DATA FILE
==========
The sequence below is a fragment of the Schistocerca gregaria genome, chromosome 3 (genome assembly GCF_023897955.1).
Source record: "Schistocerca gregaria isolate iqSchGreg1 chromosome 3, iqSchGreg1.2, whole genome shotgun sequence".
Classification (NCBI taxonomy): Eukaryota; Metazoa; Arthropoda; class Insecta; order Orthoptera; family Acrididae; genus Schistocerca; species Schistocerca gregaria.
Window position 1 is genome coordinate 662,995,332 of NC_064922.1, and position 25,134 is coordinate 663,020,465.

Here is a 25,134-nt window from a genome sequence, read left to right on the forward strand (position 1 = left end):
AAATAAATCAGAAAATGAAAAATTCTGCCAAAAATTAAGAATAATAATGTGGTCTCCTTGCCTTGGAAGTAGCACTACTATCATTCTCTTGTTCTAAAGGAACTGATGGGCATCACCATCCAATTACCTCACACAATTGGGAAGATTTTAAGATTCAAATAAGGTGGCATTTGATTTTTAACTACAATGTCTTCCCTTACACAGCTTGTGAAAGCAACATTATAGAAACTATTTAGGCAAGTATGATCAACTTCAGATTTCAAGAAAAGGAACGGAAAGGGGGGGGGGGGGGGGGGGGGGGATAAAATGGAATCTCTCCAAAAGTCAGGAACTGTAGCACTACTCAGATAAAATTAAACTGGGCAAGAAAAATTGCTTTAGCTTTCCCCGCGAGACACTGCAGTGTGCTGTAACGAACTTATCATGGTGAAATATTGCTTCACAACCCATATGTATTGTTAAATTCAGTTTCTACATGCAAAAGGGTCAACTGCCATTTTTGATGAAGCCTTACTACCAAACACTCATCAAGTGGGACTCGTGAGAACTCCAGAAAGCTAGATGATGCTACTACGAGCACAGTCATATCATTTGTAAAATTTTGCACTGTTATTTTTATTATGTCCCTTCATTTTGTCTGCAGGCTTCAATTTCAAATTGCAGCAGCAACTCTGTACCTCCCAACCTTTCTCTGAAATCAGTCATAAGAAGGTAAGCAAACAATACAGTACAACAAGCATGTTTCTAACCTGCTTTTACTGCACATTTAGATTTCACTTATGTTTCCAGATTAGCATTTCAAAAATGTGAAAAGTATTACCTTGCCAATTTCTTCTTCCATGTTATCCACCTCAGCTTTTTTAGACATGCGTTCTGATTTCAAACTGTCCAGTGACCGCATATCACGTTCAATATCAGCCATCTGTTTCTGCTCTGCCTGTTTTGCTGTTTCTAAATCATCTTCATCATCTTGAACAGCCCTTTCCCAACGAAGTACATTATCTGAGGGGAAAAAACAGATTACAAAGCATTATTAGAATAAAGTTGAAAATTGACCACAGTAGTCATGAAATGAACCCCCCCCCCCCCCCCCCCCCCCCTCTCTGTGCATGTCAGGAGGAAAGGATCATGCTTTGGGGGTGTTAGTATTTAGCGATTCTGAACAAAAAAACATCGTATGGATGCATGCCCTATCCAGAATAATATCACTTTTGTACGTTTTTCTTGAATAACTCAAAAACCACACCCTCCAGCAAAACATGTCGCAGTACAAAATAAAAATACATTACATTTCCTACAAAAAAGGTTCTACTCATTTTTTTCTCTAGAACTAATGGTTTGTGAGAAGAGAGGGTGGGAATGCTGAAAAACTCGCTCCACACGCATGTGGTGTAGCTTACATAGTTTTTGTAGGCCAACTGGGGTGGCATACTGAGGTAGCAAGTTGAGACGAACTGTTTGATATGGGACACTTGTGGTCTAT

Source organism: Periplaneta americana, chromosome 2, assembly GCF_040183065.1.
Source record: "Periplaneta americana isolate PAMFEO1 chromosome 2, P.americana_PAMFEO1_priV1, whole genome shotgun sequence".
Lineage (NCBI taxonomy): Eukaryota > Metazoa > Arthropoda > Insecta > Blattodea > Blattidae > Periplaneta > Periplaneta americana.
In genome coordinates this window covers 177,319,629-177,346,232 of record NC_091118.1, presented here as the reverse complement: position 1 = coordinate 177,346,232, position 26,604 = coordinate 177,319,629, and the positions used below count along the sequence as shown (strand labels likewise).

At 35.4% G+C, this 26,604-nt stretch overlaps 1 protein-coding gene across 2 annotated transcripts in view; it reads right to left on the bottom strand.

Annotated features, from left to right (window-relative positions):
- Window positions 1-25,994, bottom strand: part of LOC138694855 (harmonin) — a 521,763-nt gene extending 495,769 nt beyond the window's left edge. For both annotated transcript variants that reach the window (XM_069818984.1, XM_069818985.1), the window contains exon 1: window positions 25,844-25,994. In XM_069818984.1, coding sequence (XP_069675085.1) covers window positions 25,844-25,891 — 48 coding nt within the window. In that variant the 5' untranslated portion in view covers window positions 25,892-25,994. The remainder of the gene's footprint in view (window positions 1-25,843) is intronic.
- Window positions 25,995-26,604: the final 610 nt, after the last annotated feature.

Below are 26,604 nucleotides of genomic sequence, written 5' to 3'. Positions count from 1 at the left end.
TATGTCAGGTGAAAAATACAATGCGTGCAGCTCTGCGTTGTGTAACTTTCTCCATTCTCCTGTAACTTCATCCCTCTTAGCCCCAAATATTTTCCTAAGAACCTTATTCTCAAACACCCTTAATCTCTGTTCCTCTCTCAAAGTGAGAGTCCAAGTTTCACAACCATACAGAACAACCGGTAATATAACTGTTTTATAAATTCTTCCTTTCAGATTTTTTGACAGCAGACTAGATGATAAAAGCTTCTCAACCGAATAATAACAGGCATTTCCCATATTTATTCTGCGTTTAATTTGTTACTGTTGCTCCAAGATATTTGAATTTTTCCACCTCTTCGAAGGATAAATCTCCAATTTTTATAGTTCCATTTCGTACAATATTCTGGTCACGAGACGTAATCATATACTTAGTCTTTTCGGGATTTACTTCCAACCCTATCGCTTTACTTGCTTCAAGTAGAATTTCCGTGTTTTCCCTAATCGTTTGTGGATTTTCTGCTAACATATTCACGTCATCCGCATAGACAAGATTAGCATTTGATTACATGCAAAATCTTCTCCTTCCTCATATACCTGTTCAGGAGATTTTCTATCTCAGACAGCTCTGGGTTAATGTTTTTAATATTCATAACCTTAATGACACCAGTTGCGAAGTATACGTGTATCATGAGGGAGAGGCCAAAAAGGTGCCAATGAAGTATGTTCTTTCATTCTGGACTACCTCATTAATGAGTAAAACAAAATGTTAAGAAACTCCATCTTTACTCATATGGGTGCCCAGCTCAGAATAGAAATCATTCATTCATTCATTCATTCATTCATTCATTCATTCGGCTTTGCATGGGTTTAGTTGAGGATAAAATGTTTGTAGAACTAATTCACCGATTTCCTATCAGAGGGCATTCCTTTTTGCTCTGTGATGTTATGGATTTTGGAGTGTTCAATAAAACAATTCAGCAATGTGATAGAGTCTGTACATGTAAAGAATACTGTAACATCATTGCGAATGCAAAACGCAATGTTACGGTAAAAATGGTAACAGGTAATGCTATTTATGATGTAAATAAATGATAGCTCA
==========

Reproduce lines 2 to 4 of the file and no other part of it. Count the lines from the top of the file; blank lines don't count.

Source record: "Schistocerca gregaria isolate iqSchGreg1 chromosome 3, iqSchGreg1.2, whole genome shotgun sequence".
Classification (NCBI taxonomy): Eukaryota; Metazoa; Arthropoda; class Insecta; order Orthoptera; family Acrididae; genus Schistocerca; species Schistocerca gregaria.
Window position 1 is genome coordinate 662,995,332 of NC_064922.1, and position 25,134 is coordinate 663,020,465.